From his wide variety of furniture lines to the palaces he designed for kings (really, kings), this designer’s portfolio is as impressive as his contribution to the Modernist movement.
Jean Royère (1902-1981)
Jean Royère’s professional career did not start in design. He was in the import-export trade industry when he felt called to learn cabinetmaking. The rest is history.
In 1934, he designed the Brasserie Carlton on the Champs-Elysées and it ignited his career. Soon he was designing furniture and luxury interiors across Europe, Latin America, and the Near East.
It’s difficult to identify one style that is characteristic to Royère; instead, his diverse designs reveal an appreciation for creative freedom and ingenuity. His most famous pieces are his Polar Bear and Egg chairs, which embrace luxurious materials, organic forms, and modern simplicity.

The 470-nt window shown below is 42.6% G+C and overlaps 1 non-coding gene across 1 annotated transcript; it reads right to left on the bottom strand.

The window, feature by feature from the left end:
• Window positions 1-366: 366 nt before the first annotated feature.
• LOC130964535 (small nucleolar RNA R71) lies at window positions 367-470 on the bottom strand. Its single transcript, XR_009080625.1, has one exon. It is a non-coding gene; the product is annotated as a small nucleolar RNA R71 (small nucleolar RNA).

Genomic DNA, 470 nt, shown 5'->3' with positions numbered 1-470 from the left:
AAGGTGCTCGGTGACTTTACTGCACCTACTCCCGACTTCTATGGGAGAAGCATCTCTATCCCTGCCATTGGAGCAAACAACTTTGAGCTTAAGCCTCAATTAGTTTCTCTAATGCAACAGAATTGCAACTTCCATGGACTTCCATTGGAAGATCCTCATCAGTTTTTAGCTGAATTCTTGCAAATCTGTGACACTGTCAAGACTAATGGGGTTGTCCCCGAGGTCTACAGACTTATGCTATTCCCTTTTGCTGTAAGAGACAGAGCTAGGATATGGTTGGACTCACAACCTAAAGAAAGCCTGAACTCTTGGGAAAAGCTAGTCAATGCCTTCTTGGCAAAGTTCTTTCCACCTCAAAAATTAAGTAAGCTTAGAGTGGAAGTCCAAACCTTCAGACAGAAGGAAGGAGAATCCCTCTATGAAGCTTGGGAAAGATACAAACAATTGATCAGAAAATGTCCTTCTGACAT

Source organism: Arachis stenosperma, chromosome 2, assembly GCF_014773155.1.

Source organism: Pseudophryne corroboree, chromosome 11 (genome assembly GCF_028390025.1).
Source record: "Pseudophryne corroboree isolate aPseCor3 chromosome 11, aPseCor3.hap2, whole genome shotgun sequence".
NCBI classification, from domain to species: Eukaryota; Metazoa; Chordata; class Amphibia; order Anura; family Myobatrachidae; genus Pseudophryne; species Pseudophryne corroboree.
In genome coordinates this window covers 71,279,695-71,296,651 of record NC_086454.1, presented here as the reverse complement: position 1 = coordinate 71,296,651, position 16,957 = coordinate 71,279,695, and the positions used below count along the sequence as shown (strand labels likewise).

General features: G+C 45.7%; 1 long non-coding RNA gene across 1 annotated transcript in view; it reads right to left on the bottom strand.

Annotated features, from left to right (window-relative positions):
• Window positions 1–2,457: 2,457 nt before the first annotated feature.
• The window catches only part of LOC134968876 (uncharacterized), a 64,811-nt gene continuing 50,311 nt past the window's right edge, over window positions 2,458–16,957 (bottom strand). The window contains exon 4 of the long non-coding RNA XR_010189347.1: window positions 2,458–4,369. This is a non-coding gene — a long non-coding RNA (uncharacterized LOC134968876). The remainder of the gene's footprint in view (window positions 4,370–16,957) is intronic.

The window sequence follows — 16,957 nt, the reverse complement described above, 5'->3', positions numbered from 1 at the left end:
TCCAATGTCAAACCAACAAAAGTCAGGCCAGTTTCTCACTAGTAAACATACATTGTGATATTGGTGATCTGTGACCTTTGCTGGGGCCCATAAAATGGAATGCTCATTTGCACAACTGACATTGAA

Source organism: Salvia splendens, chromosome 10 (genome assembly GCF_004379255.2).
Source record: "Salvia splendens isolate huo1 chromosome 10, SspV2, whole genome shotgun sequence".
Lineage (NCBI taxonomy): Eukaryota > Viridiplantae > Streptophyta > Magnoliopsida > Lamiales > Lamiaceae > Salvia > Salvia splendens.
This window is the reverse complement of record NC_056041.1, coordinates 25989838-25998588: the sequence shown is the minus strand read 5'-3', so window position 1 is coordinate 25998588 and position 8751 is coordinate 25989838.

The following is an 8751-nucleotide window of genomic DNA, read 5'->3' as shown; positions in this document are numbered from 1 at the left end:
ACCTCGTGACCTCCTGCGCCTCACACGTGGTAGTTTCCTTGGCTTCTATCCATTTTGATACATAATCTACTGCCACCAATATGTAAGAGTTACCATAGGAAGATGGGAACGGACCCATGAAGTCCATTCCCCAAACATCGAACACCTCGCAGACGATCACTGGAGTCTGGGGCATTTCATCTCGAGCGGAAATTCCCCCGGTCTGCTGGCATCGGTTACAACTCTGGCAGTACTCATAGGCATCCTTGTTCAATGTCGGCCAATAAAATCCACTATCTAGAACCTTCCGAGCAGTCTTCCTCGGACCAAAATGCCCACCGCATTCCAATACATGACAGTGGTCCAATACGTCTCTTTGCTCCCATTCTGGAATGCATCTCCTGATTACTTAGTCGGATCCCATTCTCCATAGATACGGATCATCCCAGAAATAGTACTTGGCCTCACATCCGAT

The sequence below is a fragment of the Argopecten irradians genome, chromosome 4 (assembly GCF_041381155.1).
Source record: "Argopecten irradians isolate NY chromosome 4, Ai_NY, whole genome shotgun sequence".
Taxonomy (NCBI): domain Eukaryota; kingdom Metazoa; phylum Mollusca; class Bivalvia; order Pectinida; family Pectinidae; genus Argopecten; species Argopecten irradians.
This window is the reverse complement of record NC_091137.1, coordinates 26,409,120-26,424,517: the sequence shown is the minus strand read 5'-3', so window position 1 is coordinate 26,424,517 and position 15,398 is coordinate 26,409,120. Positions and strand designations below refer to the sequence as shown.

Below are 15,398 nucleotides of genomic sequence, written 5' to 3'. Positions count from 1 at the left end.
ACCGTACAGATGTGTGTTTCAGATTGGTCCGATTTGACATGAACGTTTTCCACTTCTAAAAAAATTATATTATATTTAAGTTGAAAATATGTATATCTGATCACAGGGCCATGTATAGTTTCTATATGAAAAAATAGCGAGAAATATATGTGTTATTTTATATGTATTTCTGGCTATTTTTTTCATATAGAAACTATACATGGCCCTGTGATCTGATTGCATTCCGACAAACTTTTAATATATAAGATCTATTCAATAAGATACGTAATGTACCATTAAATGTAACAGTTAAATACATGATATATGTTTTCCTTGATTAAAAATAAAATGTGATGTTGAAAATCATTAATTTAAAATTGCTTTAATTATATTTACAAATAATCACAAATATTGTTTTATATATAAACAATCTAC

By contrast, his Eiffel Tower series consists of far fewer organic curves — yet luxe material and crisp edges are just as modern and beautiful.
Above all, Royère placed emphasis on the presence of his designs, not ornate decoration. Shape and volume, color and material, these were the details that gave his designs life in their spaces.
In 1980, Royère left France and lived out the rest of his days in the United States.